Later that year, for the June “Pride” edition (which was truly indistinguishable from the other editions), the magazine featured an article titled “I Realized I Was Trans While Making Cheese” and a recipe for “Big Queer Cold Noodles.” Yum?
Exotic Recipes with Hard-to-Find Ingredients (That You’re Not Allowed to Make Anyway Because You’re White)
On that note, it isn’t simply these new, bizarre essays that make BA unreadable, but that the tenor of the recipes has changed, too. Laser-focused as Dawn Davis, the new editor, seems to be on promoting “intersectionality” and avoiding cultural appropriation, the only recipes that make the cut are hyper-authentic, traditional, cultural recipes that require a laundry list of exotic ingredients that the average home cook likely does not have in her pantry or refrigerator.
As someone who experiments with all sorts of cuisines, even I balked at the thought of a dedicated trip to H Mart for an additional five ingredients to make a single dish. Now that I live in rural Texas, there’s nowhere within a 30-minute drive to get many of those ingredients.
Where old Bon Appetit featured approachable, slightly anglicized riffs on a cultural dish, or highlighted ways to incorporate a new-to-you ingredient or technique into favorite recipes, “new BA” demands strict cultural homogeneity for each dish, made with all of the most authentic ingredients, lest you (gasp!) stray into appropriation territory (never mind that the synthesis of ingredients and techniques across time and cultures has made food vastly more delicious).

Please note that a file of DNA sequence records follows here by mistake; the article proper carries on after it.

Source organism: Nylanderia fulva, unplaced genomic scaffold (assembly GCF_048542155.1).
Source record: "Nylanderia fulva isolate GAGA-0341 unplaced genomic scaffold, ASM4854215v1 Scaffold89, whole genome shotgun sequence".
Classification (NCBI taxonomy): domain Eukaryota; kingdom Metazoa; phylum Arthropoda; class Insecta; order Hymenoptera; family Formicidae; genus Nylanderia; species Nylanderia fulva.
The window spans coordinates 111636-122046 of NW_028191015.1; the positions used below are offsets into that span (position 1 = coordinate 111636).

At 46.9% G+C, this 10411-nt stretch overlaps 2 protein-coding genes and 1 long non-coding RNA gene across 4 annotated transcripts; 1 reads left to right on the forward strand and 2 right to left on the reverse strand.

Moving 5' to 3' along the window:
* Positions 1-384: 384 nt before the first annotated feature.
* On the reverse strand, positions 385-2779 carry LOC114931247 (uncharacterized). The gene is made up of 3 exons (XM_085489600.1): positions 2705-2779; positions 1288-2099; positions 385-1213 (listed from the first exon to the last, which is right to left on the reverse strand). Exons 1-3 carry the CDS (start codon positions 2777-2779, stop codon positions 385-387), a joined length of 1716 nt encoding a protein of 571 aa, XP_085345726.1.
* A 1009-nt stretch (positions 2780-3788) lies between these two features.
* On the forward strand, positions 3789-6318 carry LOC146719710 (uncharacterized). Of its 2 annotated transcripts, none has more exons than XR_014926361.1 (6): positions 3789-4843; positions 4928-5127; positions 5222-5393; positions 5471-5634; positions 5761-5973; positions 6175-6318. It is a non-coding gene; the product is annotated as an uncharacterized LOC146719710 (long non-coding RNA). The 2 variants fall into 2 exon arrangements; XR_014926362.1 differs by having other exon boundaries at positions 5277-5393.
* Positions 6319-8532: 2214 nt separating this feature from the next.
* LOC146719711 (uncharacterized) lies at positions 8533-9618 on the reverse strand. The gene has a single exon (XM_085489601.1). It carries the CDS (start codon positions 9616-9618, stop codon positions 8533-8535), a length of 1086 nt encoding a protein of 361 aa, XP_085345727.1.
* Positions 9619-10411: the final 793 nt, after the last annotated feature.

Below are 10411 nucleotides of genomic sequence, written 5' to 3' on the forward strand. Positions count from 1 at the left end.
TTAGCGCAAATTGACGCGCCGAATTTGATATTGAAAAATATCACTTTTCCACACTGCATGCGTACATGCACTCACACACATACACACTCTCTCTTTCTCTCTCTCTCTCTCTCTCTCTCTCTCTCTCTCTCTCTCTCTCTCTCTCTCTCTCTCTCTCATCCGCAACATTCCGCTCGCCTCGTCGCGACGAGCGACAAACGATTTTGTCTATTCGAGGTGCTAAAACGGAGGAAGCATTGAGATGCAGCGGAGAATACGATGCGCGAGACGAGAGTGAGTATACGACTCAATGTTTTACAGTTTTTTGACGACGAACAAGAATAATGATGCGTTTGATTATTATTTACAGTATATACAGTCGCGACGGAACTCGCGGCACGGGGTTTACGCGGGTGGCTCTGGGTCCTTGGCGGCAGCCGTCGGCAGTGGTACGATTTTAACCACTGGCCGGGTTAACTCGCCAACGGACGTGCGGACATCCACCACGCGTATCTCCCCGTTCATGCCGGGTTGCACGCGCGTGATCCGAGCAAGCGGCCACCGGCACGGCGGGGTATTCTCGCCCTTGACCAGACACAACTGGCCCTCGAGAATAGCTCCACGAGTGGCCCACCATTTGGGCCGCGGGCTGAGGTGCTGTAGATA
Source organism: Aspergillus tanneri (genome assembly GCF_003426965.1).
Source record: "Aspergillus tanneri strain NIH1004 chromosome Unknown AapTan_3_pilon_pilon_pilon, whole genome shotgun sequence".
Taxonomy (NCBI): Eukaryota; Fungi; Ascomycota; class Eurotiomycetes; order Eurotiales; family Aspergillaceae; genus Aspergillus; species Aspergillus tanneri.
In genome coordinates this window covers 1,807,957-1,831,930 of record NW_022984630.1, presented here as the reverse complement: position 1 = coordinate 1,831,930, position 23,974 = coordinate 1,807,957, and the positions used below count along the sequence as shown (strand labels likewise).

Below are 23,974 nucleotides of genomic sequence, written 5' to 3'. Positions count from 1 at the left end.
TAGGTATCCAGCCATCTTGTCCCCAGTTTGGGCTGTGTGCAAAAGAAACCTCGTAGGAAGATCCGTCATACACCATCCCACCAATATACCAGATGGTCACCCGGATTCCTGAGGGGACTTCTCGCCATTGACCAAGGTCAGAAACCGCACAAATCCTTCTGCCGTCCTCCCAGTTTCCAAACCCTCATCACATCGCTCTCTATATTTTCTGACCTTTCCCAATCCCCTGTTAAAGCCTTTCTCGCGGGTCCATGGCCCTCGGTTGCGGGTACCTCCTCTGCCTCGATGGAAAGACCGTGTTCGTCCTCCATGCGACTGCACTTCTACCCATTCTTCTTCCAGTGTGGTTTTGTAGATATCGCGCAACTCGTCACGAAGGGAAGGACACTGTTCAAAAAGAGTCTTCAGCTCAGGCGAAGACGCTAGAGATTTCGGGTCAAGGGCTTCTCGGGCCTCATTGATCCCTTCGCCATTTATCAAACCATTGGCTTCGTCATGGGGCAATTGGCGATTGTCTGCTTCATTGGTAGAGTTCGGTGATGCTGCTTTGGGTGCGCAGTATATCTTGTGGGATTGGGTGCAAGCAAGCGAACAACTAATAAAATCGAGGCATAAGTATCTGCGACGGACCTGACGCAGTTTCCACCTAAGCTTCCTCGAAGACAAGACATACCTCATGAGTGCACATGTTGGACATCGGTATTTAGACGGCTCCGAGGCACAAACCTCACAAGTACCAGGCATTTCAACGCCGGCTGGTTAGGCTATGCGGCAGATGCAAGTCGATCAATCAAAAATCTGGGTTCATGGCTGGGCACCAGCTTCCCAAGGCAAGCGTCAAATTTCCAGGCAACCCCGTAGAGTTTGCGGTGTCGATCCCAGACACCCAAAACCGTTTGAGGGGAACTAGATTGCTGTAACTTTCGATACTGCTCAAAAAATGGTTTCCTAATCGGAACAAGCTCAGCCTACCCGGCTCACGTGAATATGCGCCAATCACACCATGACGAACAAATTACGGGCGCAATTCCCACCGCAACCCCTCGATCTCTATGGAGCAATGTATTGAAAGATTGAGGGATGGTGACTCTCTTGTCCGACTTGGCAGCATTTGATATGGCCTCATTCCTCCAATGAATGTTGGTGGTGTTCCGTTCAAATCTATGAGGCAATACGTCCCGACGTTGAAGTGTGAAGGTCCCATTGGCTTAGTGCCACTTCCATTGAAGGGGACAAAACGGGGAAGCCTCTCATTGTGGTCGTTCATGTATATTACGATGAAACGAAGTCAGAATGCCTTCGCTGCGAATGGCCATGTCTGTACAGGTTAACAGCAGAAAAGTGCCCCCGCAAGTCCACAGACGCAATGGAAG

On that note, the recipe had better come from someone who grew up eating it, too, which means that talented BA recipe writers have been pigeonholed into writing recipes from their countries of origin — not a bad gig if you can get it, but pretty darn limiting nevertheless.
I’m Not the Only One Who Realized BA Isn’t Written for Me Anymore
In researching prevailing opinions about the new BA, I found a conversation on Reddit about whether Bon Appetit is “worth it,” (especially as their website is now paywalled) that sums up what BA has become: “It seems like Bon Appetit has decided to market to a worldwide upper-middle class multicultural cooking market (are you a Nigerian-immigrant family Harvard educated surgeon who likes to cook?)”